In parts of Côte d’Ivoire’s main city Abidjan, buildings and faces bear traces of war and people wonder when their children will be able to eat their fill again.
“We’re living in hell,” said teacher Rodrigue Assié Kah in the city’s Yopougon District. “I’ve got no work and I’ve got six people to feed.” He was sitting alone in front of an apartment building part of which was burned when government forces recently came looking for pro-Laurent Gbagbo groups.
The 50-year-old had planned to retire in two years, but he has not saved up enough to stop working now and the private school where he worked has been closed since the post-election violence began.
But Assié at least has a room to live in, even if widespread looting has left it completely bare. Hundreds of families have no home to return to; in some areas, houses have been flattened by shelling.
In Yopougon and Abobo - two districts that saw heavy fighting - many people’s livelihoods were destroyed along with their homes, according to the NGO Solidarités International.
Solidarités is evaluating several sectors including security, water/sanitation, health and shelter in Abidjan and other parts of the country affected by conflict.
Down to one meal a day
In Abobo, of 573 households surveyed, nearly half reported having no source of income; about 40 of those families lost their livelihood in the post-election unrest, according to the Solidarités evaluation. Forty percent of the families said they have gone from eating three meals a day to one.
Among those surveyed in Yopougon the number of families eating just one meal a day increased seven times compared to before the crisis. People there are spending on average 36 percent more for basic food items. In Abobo, a kilogram of rice is up to 88 US cents from 55 cents; sugar is $7.05 compared to $6.17; a handful of tomatoes costs four times as much as before, and fresh fish has nearly doubled in price.
“A lot of families have lost everything,” said Rolland Gueneau, Solidarités International head of mission in Côte d’Ivoire. He said the Ivoirian people’s solidarity is “admirable” and they are coming to one another’s aid, but this is becoming a heavy economic burden.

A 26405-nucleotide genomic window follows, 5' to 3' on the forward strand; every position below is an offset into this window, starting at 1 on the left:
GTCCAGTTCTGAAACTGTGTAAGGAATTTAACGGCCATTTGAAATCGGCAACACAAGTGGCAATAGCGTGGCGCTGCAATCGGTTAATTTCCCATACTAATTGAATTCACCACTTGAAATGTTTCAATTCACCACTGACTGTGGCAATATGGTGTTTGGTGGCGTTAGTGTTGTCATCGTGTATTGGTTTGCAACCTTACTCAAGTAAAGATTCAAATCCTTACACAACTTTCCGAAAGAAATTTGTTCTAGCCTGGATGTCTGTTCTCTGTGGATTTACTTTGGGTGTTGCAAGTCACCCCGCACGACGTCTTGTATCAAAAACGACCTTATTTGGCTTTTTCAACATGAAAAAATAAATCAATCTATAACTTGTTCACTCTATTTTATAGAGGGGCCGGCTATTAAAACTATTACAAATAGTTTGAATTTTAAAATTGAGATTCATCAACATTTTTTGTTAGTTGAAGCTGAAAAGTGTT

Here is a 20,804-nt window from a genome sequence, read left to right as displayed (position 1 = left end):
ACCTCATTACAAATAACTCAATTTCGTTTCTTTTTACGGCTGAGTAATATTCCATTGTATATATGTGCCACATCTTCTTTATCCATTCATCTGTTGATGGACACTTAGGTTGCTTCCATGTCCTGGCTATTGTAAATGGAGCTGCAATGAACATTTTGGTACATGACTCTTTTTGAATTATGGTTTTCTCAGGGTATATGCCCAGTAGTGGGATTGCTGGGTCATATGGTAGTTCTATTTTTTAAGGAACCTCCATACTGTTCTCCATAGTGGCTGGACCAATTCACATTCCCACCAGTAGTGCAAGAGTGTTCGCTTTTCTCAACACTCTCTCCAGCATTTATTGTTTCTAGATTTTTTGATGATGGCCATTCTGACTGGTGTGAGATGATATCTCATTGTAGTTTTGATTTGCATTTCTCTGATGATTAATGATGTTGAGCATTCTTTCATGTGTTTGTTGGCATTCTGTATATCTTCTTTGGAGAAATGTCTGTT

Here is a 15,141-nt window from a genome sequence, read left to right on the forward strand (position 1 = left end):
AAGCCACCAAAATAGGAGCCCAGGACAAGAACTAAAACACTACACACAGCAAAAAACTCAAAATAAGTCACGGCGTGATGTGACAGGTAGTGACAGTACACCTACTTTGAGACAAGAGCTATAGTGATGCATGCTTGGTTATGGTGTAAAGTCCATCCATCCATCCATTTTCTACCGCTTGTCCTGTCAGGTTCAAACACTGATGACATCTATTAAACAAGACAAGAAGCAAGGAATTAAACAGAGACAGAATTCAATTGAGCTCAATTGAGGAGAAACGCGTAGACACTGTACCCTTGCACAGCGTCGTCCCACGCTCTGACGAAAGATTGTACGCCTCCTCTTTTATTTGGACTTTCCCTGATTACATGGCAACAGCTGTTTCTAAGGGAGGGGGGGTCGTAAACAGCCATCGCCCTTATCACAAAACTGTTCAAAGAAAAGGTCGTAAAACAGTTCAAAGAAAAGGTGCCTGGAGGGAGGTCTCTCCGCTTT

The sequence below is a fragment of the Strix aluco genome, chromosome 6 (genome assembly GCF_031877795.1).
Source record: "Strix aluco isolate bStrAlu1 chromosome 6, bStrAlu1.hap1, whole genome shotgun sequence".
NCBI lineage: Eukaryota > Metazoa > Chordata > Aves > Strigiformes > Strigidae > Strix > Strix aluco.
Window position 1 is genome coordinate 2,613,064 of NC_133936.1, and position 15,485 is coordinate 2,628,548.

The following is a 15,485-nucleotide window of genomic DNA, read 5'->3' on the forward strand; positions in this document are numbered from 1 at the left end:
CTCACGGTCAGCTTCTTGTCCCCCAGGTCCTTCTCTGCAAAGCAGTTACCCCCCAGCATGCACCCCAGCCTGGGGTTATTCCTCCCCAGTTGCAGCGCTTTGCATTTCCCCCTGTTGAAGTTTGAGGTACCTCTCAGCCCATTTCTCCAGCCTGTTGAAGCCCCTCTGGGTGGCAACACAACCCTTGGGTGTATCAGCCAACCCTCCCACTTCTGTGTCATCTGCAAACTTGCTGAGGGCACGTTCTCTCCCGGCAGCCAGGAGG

“The most pressing need is food, then mosquito nets.”
“Generally families take one meal a day - usually `garba’ [fish and cassava],” 28-year-old nurse Albertine Anoh told IRIN.
“For the moment we cannot live as we did before,” she said, explaining that no money is coming in after her husband lost several public transport vehicles in the fighting.
Observers say it will take time for people to recover after the fighting, especially in places like Yopougon, where many neighbourhoods were bastions of the now-detained Gbagbo.
“If we are to have a real basis for reconciliation [in Côte d’Ivoire], it must start in Yopougon,” Ivoirian political analyst Romain Kacou told IRIN. He noted that Gbagbo had the support of a considerable chunk of voters. “This district must be a top priority in any peace process.”
Thousands of displaced people in Abidjan and other parts of the country told Solidarités they could not say when they would return to their homes; the current uncertainty remains a challenge for aid groups.
“It is not an exact science knowing how the situation will evolve and when people will return to their homes,” Gueneau of Solidarités said. “And we do not know what tomorrow will bring. We must really be careful not to push people to return when they are not ready to do so.”
A youth who requested anonymity said he recently went down a familiar Yopougon road he had not used since before the unrest. “I’m telling you, Yopougon’s face is deformed. Bullet marks are everywhere and neighbourhoods are deserted. Damn, war is terrible.”
This article was produced by IRIN News while it was part of the United Nations Office for the Coordination of Humanitarian Affairs. Please send queries on copyright or liability to the UN. For more information: https://shop.un.org/rights-permissions